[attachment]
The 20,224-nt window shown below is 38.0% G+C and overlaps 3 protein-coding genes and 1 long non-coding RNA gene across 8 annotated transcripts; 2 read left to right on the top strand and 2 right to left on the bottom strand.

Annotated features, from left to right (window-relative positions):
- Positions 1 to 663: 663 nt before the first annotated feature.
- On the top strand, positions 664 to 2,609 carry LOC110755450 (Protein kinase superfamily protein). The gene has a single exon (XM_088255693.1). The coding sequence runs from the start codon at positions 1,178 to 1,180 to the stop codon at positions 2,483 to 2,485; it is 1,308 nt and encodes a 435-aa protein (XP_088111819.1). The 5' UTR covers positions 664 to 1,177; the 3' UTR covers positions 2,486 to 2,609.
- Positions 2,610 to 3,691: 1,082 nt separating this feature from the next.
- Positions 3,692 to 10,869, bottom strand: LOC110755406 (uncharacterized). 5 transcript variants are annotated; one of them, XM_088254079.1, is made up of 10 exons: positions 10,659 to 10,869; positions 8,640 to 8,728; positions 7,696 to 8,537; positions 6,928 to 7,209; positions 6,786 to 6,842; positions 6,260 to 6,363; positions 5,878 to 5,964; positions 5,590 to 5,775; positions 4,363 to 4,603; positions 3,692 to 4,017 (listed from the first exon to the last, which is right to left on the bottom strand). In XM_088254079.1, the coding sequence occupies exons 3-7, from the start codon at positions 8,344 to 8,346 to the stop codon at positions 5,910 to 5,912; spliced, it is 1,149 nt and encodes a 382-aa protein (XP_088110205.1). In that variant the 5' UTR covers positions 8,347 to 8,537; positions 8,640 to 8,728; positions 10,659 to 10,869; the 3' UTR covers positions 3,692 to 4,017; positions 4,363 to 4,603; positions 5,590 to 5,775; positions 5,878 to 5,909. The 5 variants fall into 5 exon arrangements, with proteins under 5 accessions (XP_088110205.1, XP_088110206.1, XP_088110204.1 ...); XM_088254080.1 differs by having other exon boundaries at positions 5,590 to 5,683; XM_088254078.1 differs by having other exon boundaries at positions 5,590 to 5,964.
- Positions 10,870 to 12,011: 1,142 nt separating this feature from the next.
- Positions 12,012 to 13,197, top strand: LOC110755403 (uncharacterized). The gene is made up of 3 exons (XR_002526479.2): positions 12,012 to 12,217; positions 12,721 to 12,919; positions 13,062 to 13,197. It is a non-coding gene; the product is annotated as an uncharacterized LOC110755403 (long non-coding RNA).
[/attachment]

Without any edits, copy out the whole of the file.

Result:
The 20,224-nt window shown below is 38.0% G+C and overlaps 3 protein-coding genes and 1 long non-coding RNA gene across 8 annotated transcripts; 2 read left to right on the top strand and 2 right to left on the bottom strand.

Annotated features, from left to right (window-relative positions):
- Positions 1 to 663: 663 nt before the first annotated feature.
- On the top strand, positions 664 to 2,609 carry LOC110755450 (Protein kinase superfamily protein). The gene has a single exon (XM_088255693.1). The coding sequence runs from the start codon at positions 1,178 to 1,180 to the stop codon at positions 2,483 to 2,485; it is 1,308 nt and encodes a 435-aa protein (XP_088111819.1). The 5' UTR covers positions 664 to 1,177; the 3' UTR covers positions 2,486 to 2,609.
- Positions 2,610 to 3,691: 1,082 nt separating this feature from the next.
- Positions 3,692 to 10,869, bottom strand: LOC110755406 (uncharacterized). 5 transcript variants are annotated; one of them, XM_088254079.1, is made up of 10 exons: positions 10,659 to 10,869; positions 8,640 to 8,728; positions 7,696 to 8,537; positions 6,928 to 7,209; positions 6,786 to 6,842; positions 6,260 to 6,363; positions 5,878 to 5,964; positions 5,590 to 5,775; positions 4,363 to 4,603; positions 3,692 to 4,017 (listed from the first exon to the last, which is right to left on the bottom strand). In XM_088254079.1, the coding sequence occupies exons 3-7, from the start codon at positions 8,344 to 8,346 to the stop codon at positions 5,910 to 5,912; spliced, it is 1,149 nt and encodes a 382-aa protein (XP_088110205.1). In that variant the 5' UTR covers positions 8,347 to 8,537; positions 8,640 to 8,728; positions 10,659 to 10,869; the 3' UTR covers positions 3,692 to 4,017; positions 4,363 to 4,603; positions 5,590 to 5,775; positions 5,878 to 5,909. The 5 variants fall into 5 exon arrangements, with proteins under 5 accessions (XP_088110205.1, XP_088110206.1, XP_088110204.1 ...); XM_088254080.1 differs by having other exon boundaries at positions 5,590 to 5,683; XM_088254078.1 differs by having other exon boundaries at positions 5,590 to 5,964.
- Positions 10,870 to 12,011: 1,142 nt separating this feature from the next.
- Positions 12,012 to 13,197, top strand: LOC110755403 (uncharacterized). The gene is made up of 3 exons (XR_002526479.2): positions 12,012 to 12,217; positions 12,721 to 12,919; positions 13,062 to 13,197. It is a non-coding gene; the product is annotated as an uncharacterized LOC110755403 (long non-coding RNA).